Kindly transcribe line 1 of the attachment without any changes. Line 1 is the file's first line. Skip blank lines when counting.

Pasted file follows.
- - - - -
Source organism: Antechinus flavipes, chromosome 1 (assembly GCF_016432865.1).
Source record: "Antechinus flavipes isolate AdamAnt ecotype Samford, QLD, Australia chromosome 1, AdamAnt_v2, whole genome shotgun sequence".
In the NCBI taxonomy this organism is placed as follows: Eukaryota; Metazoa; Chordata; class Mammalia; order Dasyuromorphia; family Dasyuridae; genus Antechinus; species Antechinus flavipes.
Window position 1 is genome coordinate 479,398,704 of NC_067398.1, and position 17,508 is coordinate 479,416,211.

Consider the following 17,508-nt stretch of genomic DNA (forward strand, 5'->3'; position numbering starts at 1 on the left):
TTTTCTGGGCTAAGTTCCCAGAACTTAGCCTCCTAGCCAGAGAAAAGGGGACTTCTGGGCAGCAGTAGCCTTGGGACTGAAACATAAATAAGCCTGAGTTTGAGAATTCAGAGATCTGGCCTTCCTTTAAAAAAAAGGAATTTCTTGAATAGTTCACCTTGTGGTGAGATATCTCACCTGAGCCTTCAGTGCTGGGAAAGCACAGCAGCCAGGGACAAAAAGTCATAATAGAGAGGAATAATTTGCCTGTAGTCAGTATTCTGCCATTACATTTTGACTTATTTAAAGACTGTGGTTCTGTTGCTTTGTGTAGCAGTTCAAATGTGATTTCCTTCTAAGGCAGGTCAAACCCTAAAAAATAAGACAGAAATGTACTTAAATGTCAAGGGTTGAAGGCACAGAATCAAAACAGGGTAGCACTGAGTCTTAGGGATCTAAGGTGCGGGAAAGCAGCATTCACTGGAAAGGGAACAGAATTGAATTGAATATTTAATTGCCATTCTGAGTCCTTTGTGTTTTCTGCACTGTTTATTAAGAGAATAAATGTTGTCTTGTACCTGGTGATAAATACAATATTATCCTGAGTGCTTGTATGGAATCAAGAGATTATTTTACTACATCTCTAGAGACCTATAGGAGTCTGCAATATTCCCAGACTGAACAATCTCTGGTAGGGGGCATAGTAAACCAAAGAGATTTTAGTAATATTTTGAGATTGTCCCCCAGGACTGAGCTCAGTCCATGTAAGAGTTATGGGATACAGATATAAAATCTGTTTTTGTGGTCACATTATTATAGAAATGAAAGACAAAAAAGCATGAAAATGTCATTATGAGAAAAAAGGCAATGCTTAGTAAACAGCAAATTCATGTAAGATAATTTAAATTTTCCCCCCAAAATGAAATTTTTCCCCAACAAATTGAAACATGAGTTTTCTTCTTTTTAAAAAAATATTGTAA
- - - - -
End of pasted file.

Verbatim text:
Source organism: Antechinus flavipes, chromosome 1 (assembly GCF_016432865.1).